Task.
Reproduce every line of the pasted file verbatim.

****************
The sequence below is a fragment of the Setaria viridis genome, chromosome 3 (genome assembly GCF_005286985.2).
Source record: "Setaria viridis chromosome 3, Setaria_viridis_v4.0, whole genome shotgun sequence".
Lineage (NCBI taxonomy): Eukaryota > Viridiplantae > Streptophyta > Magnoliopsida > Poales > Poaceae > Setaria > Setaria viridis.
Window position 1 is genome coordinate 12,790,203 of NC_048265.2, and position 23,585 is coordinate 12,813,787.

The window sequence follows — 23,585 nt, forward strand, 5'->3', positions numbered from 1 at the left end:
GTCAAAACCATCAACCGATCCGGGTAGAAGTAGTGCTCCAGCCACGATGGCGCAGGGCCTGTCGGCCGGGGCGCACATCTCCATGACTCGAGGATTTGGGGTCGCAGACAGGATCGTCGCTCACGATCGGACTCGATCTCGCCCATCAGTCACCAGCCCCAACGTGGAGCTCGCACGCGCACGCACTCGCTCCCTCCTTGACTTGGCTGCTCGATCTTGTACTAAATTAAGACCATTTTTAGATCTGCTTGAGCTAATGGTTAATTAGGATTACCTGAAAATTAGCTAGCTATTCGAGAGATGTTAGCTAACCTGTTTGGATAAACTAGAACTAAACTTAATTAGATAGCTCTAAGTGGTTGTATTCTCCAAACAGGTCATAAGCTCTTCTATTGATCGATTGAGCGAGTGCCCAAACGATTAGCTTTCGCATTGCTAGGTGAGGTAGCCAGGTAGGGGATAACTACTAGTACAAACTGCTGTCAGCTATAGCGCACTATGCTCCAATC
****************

The sequence below is a fragment of the Setaria viridis genome, chromosome 3 (genome assembly GCF_005286985.2).
Source record: "Setaria viridis chromosome 3, Setaria_viridis_v4.0, whole genome shotgun sequence".
Lineage (NCBI taxonomy): Eukaryota > Viridiplantae > Streptophyta > Magnoliopsida > Poales > Poaceae > Setaria > Setaria viridis.
Window position 1 is genome coordinate 12,790,203 of NC_048265.2, and position 23,585 is coordinate 12,813,787.

The window sequence follows — 23,585 nt, forward strand, 5'->3', positions numbered from 1 at the left end:
GTCAAAACCATCAACCGATCCGGGTAGAAGTAGTGCTCCAGCCACGATGGCGCAGGGCCTGTCGGCCGGGGCGCACATCTCCATGACTCGAGGATTTGGGGTCGCAGACAGGATCGTCGCTCACGATCGGACTCGATCTCGCCCATCAGTCACCAGCCCCAACGTGGAGCTCGCACGCGCACGCACTCGCTCCCTCCTTGACTTGGCTGCTCGATCTTGTACTAAATTAAGACCATTTTTAGATCTGCTTGAGCTAATGGTTAATTAGGATTACCTGAAAATTAGCTAGCTATTCGAGAGATGTTAGCTAACCTGTTTGGATAAACTAGAACTAAACTTAATTAGATAGCTCTAAGTGGTTGTATTCTCCAAACAGGTCATAAGCTCTTCTATTGATCGATTGAGCGAGTGCCCAAACGATTAGCTTTCGCATTGCTAGGTGAGGTAGCCAGGTAGGGGATAACTACTAGTACAAACTGCTGTCAGCTATAGCGCACTATGCTCCAATC